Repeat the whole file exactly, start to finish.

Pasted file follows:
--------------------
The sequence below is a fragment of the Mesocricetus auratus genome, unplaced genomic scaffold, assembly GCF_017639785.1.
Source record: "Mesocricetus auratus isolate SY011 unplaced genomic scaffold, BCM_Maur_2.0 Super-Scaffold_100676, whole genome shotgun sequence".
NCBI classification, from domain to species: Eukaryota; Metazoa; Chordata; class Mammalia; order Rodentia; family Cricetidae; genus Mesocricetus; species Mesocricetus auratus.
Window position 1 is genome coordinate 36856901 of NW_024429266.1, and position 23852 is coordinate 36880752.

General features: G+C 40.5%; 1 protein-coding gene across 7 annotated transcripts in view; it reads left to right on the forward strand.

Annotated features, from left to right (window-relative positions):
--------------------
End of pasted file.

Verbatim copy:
The sequence below is a fragment of the Mesocricetus auratus genome, unplaced genomic scaffold, assembly GCF_017639785.1.
Source record: "Mesocricetus auratus isolate SY011 unplaced genomic scaffold, BCM_Maur_2.0 Super-Scaffold_100676, whole genome shotgun sequence".
NCBI classification, from domain to species: Eukaryota; Metazoa; Chordata; class Mammalia; order Rodentia; family Cricetidae; genus Mesocricetus; species Mesocricetus auratus.
Window position 1 is genome coordinate 36856901 of NW_024429266.1, and position 23852 is coordinate 36880752.

General features: G+C 40.5%; 1 protein-coding gene across 7 annotated transcripts in view; it reads left to right on the forward strand.

Annotated features, from left to right (window-relative positions):